When I first started running a business after a gazillion years in employment I guessed it would be tricky. I was right, though at the time I had no idea how difficult it would be. The result was a pile of mistakes and an uncomfortable first year which I scraped through and which provided valuable learning for me. As some of you will know, I am shortly going to open up the business and share information around how it runs. By way of introduction to that experiment I would like to share some of my experiences with you. Michael Carty and the good people at XpertHR have been kind enough to join me on this stage of the journey. You can read some of what I’ve learned over at their place this morning, and some here. I hope you find this collaboration useful.
Things take time
The business is set up, I’m out and about and I spot and begin to develop a few opportunities. I also register with some invitation to tender gateways for public sector work and start to see interesting things emerge here too. It takes time to jump through the hoops associated with tendering, lots of time. I begin by enthusiastically putting my best foot forward and “having a go”. There are deadlines to meet. You need to deliver all this stuff to us by a date so we can narrow the field by b date and so on. What happens is that b date, and the others that follow in the chain inevitably slip. Folks are great at not allowing enough time for things to happen.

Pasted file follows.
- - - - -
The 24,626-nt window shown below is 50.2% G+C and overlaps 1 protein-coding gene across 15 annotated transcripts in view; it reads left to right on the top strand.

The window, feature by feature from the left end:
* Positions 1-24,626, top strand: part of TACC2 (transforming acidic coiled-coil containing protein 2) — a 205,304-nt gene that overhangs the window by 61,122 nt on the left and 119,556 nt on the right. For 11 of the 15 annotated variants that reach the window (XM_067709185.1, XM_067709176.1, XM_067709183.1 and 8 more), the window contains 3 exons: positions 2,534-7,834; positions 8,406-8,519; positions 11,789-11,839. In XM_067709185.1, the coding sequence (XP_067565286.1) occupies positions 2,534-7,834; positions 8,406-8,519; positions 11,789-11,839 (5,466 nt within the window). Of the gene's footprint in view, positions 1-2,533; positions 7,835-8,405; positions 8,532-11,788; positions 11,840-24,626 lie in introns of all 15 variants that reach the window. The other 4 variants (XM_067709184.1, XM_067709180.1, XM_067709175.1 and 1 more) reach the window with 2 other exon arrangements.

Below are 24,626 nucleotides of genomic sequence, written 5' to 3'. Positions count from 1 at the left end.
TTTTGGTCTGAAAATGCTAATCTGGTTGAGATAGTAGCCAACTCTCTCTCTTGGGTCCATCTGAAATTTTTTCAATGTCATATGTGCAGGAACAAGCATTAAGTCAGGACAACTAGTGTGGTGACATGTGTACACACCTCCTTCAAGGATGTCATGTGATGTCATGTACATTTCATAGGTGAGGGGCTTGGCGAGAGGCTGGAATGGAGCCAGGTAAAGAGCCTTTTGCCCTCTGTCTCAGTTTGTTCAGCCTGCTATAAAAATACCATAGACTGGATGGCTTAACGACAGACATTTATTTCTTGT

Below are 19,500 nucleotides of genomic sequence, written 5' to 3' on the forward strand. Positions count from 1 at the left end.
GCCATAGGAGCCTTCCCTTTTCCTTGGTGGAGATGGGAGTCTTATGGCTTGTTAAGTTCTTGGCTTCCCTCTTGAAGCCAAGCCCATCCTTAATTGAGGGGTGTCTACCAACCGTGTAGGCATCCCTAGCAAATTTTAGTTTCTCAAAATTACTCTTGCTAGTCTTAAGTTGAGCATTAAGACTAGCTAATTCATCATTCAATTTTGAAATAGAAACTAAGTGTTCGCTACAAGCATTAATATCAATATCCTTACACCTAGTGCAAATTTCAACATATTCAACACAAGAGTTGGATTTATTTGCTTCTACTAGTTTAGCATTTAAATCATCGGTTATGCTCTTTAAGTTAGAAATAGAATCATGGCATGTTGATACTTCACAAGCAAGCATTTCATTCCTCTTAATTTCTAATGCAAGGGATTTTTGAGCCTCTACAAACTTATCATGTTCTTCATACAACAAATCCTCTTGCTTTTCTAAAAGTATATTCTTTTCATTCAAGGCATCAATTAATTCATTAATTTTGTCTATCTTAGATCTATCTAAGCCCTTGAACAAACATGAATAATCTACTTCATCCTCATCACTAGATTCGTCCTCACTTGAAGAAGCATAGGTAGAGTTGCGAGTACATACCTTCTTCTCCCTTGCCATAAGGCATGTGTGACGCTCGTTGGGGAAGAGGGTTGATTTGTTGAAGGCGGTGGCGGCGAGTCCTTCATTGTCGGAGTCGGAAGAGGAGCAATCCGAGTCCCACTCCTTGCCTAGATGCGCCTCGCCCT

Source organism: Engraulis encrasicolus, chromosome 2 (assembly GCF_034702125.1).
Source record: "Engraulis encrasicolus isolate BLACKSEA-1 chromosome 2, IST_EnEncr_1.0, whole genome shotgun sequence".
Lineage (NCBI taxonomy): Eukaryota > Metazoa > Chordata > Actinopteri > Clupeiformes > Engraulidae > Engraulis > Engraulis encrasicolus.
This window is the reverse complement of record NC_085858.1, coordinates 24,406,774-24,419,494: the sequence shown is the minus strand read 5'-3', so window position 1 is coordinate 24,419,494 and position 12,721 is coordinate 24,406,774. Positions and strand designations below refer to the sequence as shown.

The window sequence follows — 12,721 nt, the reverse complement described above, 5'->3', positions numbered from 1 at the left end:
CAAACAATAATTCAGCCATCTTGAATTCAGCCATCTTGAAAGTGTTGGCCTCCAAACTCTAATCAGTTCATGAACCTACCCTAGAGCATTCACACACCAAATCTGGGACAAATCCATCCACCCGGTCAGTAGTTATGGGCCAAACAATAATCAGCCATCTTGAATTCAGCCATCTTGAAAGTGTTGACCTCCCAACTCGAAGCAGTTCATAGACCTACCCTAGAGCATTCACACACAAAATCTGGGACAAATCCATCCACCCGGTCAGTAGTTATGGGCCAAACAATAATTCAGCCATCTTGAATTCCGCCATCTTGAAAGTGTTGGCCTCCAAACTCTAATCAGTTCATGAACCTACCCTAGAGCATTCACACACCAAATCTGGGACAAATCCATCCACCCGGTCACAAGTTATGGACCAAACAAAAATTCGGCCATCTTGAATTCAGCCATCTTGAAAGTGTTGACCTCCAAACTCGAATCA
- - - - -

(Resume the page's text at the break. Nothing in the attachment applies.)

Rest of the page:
The trouble I had in dealing with this meant I clouded my thinking around “I wonder when so and so will be back in touch?” I wasted loads of time wondering, and then worrying about this stuff. In time I realised that whatever the opportunity is, it’s only one of a number of things going on in the customer’s world. How important it is to me is irrelevant so prepare and deliver your proposal, then get on with other stuff. Or in the case of local authority tendering, choose not to play here in the first place…